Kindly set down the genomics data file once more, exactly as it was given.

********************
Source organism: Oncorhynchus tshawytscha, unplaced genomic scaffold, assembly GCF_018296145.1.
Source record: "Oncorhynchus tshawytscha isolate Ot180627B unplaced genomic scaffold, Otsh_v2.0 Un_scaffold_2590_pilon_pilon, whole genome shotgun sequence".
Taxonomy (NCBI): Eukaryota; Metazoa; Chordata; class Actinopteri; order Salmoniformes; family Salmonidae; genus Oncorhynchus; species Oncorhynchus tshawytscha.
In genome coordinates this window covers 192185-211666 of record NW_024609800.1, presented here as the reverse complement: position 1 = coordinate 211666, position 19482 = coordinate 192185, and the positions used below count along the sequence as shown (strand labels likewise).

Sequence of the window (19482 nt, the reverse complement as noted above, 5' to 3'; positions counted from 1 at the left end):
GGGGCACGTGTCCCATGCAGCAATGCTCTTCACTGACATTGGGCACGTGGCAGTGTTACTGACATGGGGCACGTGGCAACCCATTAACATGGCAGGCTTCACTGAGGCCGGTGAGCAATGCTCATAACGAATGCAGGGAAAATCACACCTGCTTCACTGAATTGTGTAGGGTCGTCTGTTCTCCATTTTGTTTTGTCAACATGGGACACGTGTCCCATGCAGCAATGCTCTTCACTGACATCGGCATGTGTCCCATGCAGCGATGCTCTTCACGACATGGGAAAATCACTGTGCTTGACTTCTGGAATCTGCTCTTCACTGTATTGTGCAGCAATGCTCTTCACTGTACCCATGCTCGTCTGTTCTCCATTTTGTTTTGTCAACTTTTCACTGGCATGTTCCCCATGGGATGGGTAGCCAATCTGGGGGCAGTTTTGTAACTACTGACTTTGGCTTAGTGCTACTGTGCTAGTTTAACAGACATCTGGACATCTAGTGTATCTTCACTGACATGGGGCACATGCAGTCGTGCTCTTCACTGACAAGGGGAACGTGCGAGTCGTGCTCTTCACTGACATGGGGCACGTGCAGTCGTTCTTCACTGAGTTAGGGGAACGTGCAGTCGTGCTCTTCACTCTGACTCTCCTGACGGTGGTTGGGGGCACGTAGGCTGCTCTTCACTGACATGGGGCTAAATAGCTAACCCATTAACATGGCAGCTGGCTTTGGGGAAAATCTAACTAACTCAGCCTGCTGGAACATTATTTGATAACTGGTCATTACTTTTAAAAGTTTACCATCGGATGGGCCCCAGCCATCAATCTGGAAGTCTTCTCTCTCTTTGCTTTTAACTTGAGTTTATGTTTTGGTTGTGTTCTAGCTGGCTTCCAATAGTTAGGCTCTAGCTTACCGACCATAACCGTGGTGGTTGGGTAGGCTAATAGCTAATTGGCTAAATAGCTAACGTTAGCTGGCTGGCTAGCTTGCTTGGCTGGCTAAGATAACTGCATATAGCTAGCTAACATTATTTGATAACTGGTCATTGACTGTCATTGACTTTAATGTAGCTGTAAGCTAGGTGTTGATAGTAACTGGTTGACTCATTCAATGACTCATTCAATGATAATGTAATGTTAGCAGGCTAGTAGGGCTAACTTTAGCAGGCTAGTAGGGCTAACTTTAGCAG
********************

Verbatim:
Source organism: Oncorhynchus tshawytscha, unplaced genomic scaffold, assembly GCF_018296145.1.
Source record: "Oncorhynchus tshawytscha isolate Ot180627B unplaced genomic scaffold, Otsh_v2.0 Un_scaffold_2590_pilon_pilon, whole genome shotgun sequence".
Taxonomy (NCBI): Eukaryota; Metazoa; Chordata; class Actinopteri; order Salmoniformes; family Salmonidae; genus Oncorhynchus; species Oncorhynchus tshawytscha.
In genome coordinates this window covers 192185-211666 of record NW_024609800.1, presented here as the reverse complement: position 1 = coordinate 211666, position 19482 = coordinate 192185, and the positions used below count along the sequence as shown (strand labels likewise).

Sequence of the window (19482 nt, the reverse complement as noted above, 5' to 3'; positions counted from 1 at the left end):
GGGGCACGTGTCCCATGCAGCAATGCTCTTCACTGACATTGGGCACGTGGCAGTGTTACTGACATGGGGCACGTGGCAACCCATTAACATGGCAGGCTTCACTGAGGCCGGTGAGCAATGCTCATAACGAATGCAGGGAAAATCACACCTGCTTCACTGAATTGTGTAGGGTCGTCTGTTCTCCATTTTGTTTTGTCAACATGGGACACGTGTCCCATGCAGCAATGCTCTTCACTGACATCGGCATGTGTCCCATGCAGCGATGCTCTTCACGACATGGGAAAATCACTGTGCTTGACTTCTGGAATCTGCTCTTCACTGTATTGTGCAGCAATGCTCTTCACTGTACCCATGCTCGTCTGTTCTCCATTTTGTTTTGTCAACTTTTCACTGGCATGTTCCCCATGGGATGGGTAGCCAATCTGGGGGCAGTTTTGTAACTACTGACTTTGGCTTAGTGCTACTGTGCTAGTTTAACAGACATCTGGACATCTAGTGTATCTTCACTGACATGGGGCACATGCAGTCGTGCTCTTCACTGACAAGGGGAACGTGCGAGTCGTGCTCTTCACTGACATGGGGCACGTGCAGTCGTTCTTCACTGAGTTAGGGGAACGTGCAGTCGTGCTCTTCACTCTGACTCTCCTGACGGTGGTTGGGGGCACGTAGGCTGCTCTTCACTGACATGGGGCTAAATAGCTAACCCATTAACATGGCAGCTGGCTTTGGGGAAAATCTAACTAACTCAGCCTGCTGGAACATTATTTGATAACTGGTCATTACTTTTAAAAGTTTACCATCGGATGGGCCCCAGCCATCAATCTGGAAGTCTTCTCTCTCTTTGCTTTTAACTTGAGTTTATGTTTTGGTTGTGTTCTAGCTGGCTTCCAATAGTTAGGCTCTAGCTTACCGACCATAACCGTGGTGGTTGGGTAGGCTAATAGCTAATTGGCTAAATAGCTAACGTTAGCTGGCTGGCTAGCTTGCTTGGCTGGCTAAGATAACTGCATATAGCTAGCTAACATTATTTGATAACTGGTCATTGACTGTCATTGACTTTAATGTAGCTGTAAGCTAGGTGTTGATAGTAACTGGTTGACTCATTCAATGACTCATTCAATGATAATGTAATGTTAGCAGGCTAGTAGGGCTAACTTTAGCAGGCTAGTAGGGCTAACTTTAGCAG